Jules Larsen has nothing: no family, no job, and no place to live…until she finds an ad for a house-sitter at the Bartholomew, a glamorous apartment high-rise in Manhattan. At first, she believes it’s the answer to all her prayers; but after moving in, she realizes that nothing about her new luxury address is as it seems. Things go bump in the night, people disappear, and disturbing facts—about both the building and its residents—gradually come to light, leaving Jules afraid for her life and unsure who to trust. A Millennial take on Rosemary’s Baby, this book manages the incomparable feat of pulling the tablecloth out from under the tablecloth.
I Know What You Did Last Summer, by Lois Duncan
Originally published in 1973, this classic thriller bears only surface similarities to the 1997 horror movie of the same name; but its clever premise and careful execution represent the best of Duncan’s legendary work. Four teenagers, a lonely mountain road, a tragic accident with no witnesses—and a pact to stay silent; now, one year after that deadly hit-and-run, their friendships torn apart by guilt, an unsigned note arrives for one of them in the mail: I know what you did last summer. What ensues is a master class in suspense.
I probably read this book for the first time in eighth grade, and couldn’t sleep until I finished it…and then I couldn’t sleep anyway, because I was too mind-blown over the shocking twist at the end. Five decades later, some aspects of the story are certainly dated, but it still packs an effective wallop.
And Then There Were None, by Agatha Christie
The Gold Standard of whodunits by the Grande Dame of mysteries herself. I mean, what else is there to say? Ten strangers are invited to weekend on an isolated and rocky islet off England’s southern coast, by a host none of them actually know, and find themselves the subjects of a diabolical exercise in vigilante justice. When they begin to die, one after the other, things are terrifying enough; but it’s when they realize that they are truly alone out there—that the killer must be one of the ten of them—that this novel, by turns macabre and whimsical, becomes truly legendary.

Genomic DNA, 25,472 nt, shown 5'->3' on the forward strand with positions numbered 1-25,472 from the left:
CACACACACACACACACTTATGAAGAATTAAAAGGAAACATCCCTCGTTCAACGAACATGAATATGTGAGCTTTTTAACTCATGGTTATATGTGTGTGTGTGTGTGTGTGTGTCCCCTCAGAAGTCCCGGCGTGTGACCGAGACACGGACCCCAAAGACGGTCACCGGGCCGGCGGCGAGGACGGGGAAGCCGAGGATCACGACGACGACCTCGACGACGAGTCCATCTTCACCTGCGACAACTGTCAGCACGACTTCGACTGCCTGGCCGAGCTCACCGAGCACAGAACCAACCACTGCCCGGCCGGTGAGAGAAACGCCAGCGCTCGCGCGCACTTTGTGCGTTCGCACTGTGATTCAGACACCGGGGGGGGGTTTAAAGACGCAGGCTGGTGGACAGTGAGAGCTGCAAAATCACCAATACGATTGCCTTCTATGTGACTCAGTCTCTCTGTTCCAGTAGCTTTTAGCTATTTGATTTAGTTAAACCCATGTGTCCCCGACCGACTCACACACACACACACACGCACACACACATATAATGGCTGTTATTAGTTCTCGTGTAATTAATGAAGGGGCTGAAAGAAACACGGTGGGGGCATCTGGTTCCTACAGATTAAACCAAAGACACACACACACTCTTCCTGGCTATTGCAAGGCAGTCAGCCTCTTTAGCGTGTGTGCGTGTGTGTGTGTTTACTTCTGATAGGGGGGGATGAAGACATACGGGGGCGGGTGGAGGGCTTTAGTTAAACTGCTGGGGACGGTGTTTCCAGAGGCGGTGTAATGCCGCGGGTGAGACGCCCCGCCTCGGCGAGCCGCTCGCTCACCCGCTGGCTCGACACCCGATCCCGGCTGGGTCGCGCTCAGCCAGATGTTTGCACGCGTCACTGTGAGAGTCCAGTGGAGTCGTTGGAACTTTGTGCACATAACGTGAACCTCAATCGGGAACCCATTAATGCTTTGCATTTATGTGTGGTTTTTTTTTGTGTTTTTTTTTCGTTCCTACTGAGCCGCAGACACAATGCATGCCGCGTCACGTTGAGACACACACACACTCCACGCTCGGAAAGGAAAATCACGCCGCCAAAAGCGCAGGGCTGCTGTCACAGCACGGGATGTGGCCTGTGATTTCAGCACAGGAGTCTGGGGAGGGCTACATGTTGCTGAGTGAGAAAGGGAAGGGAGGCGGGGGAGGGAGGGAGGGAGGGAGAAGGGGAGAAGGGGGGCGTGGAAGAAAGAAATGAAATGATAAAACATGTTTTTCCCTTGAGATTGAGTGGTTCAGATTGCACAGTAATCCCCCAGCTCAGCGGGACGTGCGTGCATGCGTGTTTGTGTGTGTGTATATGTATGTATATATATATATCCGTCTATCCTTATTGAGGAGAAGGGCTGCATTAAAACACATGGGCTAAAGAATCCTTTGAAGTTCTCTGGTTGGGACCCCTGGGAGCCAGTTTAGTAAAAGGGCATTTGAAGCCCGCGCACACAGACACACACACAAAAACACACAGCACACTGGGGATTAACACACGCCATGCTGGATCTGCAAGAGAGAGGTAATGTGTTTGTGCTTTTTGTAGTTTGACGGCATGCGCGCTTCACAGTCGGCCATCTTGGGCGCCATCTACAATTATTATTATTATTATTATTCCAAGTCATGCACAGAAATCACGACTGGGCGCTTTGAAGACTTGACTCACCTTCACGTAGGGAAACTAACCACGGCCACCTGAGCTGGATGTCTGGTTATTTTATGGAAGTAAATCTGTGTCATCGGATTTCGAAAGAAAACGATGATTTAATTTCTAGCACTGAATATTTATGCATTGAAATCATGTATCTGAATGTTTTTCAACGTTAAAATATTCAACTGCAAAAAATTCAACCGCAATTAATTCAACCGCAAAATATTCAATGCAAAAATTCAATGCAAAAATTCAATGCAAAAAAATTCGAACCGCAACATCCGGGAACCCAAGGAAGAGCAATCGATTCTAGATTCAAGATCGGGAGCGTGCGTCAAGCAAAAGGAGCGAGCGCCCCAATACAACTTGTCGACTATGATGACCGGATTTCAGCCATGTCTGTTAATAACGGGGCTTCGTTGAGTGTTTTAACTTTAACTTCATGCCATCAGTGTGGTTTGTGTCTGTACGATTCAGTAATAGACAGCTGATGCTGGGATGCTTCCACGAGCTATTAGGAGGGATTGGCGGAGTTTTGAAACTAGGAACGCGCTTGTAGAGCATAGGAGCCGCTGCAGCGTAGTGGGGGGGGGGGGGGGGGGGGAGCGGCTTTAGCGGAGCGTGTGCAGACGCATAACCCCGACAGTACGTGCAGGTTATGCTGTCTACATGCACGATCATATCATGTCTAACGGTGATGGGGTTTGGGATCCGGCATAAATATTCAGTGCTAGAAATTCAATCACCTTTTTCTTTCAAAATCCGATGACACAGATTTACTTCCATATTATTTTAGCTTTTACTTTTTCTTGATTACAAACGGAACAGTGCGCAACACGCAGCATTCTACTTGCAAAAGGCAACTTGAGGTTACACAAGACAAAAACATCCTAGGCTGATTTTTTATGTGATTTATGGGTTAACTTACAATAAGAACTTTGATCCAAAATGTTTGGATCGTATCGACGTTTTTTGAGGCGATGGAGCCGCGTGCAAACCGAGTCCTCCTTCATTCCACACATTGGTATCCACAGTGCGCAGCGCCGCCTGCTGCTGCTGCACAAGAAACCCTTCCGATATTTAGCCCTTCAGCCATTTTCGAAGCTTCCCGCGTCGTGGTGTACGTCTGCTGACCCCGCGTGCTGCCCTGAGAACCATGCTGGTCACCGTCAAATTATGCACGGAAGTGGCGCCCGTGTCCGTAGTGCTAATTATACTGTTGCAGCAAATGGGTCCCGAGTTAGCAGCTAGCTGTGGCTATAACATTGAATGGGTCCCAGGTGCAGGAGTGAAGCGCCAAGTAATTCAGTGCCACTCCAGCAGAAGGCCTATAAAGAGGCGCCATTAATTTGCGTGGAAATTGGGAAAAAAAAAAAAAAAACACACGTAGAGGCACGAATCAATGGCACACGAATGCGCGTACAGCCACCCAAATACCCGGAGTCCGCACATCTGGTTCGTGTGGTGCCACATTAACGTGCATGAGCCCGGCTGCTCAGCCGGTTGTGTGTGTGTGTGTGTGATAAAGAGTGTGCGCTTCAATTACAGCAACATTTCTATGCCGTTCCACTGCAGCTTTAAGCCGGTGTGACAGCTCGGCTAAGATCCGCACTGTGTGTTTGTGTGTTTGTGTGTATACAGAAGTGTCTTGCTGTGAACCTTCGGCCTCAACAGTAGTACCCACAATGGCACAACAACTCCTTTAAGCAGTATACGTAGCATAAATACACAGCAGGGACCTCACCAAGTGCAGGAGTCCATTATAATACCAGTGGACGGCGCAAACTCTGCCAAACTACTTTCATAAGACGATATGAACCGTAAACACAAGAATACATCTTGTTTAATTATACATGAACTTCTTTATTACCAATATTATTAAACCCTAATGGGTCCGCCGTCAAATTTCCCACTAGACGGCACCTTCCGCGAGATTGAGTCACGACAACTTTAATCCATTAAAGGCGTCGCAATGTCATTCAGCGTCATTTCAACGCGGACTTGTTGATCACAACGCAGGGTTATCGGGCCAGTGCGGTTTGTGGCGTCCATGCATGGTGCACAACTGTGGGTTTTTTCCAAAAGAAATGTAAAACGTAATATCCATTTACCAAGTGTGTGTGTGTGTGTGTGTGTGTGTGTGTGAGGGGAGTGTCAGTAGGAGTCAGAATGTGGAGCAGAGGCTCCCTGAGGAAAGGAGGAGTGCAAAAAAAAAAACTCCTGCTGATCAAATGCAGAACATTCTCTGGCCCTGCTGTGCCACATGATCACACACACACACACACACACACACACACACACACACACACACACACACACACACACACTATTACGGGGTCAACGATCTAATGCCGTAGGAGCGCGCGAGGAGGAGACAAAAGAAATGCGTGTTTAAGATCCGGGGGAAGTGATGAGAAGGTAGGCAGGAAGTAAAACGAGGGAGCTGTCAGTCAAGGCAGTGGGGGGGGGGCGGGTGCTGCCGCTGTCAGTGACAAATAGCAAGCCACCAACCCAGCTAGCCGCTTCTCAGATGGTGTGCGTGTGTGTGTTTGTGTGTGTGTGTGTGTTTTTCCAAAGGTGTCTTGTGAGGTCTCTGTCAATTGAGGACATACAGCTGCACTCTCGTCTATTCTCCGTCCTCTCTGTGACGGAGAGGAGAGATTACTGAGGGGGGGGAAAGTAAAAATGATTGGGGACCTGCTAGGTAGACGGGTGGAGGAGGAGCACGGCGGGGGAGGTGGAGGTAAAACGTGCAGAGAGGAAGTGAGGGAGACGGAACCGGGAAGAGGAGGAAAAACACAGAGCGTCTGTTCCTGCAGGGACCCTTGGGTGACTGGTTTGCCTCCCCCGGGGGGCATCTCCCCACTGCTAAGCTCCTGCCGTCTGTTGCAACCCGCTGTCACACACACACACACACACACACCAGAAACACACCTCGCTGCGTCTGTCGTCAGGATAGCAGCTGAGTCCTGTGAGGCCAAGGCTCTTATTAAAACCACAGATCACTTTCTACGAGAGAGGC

Firekeeper’s Daughter, by Angeline Boulley
Daunis Fontaine navigates a complex identity in the international border town of Sault Ste. Marie, Michigan. Her mother is white, and her father was Ojibwe; but as an unenrolled tribal member, she feels disconnected from her Anishinaabe heritage, while grappling with microaggressions from the non-Native side of her family. When she witnesses a devastating murder, she’s drawn into the Federal investigation of a drug network that seems to be anchored on Sugar Island—home to the Sault’s Ojibwe community. Soon, she’s forced to question everything she thought she knew, and everyone she believed she could trust. A powerful and impactful story, it touches on numerous critical social issues, and lands an unpredictable punch of an ending.
The Mary Shelley Club, by Goldy Moldavsky
The survivor of a terrifying home invasion, Rachel Chavez is haunted by the ghosts of her past when she transfers to an elite Manhattan prep school, a scholarship student in the world of the uber-privileged. But she finds her people in the Mary Shelley Club: a secret society of horror-obsessed students who challenge each other to stage “fear tests”—increasingly risky pranks meant to frighten their classmates. When things take a dark turn, and one of their stunts results in the death of innocent party, Rachel realizes that she’s in way over her head…and that someone in the club may be out for very real blood. Rife with humor, self-awareness, and genuine scares, this leads to a final reveal you won’t forget.